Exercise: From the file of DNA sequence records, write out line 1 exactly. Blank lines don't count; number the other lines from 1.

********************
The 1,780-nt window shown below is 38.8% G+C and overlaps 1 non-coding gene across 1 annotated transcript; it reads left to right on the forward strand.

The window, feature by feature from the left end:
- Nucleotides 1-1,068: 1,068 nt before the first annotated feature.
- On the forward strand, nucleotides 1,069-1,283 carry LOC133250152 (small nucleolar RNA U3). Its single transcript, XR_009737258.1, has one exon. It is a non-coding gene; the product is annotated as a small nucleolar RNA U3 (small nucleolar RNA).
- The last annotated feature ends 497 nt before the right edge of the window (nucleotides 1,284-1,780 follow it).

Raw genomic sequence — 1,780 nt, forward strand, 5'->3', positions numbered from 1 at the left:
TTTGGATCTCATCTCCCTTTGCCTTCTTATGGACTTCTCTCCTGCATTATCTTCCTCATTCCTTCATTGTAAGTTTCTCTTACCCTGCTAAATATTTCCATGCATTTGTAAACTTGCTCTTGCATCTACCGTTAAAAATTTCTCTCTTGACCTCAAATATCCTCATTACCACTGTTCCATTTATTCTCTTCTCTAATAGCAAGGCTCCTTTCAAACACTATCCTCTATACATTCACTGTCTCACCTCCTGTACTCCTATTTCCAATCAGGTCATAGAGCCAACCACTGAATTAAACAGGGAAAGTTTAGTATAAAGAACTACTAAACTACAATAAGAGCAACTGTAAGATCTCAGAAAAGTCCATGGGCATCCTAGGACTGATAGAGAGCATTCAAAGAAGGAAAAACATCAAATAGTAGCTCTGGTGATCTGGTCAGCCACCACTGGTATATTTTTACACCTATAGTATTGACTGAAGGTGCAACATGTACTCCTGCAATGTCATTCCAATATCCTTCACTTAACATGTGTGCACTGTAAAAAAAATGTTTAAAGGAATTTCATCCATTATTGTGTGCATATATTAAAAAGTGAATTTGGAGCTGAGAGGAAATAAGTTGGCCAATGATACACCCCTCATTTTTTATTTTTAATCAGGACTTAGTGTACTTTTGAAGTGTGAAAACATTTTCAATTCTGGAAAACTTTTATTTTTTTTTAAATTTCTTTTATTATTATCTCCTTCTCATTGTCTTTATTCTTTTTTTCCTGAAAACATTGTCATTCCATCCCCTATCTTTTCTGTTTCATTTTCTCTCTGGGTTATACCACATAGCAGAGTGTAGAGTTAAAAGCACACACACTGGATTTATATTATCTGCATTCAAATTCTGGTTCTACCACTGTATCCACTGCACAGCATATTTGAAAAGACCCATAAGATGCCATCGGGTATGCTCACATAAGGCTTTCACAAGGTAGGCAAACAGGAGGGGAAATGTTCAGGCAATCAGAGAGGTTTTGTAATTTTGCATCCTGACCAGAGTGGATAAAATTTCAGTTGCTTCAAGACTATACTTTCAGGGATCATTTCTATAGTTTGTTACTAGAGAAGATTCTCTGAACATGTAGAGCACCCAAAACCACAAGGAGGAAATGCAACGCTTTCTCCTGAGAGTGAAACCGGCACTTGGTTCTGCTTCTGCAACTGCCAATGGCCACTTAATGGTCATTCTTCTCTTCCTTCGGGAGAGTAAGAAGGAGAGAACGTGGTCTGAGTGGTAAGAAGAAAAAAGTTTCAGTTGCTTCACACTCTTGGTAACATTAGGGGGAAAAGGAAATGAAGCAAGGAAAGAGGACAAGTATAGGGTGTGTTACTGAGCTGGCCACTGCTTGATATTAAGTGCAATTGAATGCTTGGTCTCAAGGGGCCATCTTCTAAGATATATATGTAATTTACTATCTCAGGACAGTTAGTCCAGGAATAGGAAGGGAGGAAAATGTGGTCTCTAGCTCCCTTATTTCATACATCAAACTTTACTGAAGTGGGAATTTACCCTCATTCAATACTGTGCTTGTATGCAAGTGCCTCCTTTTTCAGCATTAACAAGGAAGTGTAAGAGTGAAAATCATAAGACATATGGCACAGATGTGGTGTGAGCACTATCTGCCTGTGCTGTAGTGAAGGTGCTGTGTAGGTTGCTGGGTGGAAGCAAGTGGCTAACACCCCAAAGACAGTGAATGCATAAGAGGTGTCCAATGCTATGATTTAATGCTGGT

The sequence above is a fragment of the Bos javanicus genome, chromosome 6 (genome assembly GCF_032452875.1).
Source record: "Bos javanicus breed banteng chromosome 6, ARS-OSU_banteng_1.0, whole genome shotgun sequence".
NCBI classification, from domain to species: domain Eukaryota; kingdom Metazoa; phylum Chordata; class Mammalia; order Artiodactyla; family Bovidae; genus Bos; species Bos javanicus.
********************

The 1,780-nt window shown below is 38.8% G+C and overlaps 1 non-coding gene across 1 annotated transcript; it reads left to right on the forward strand.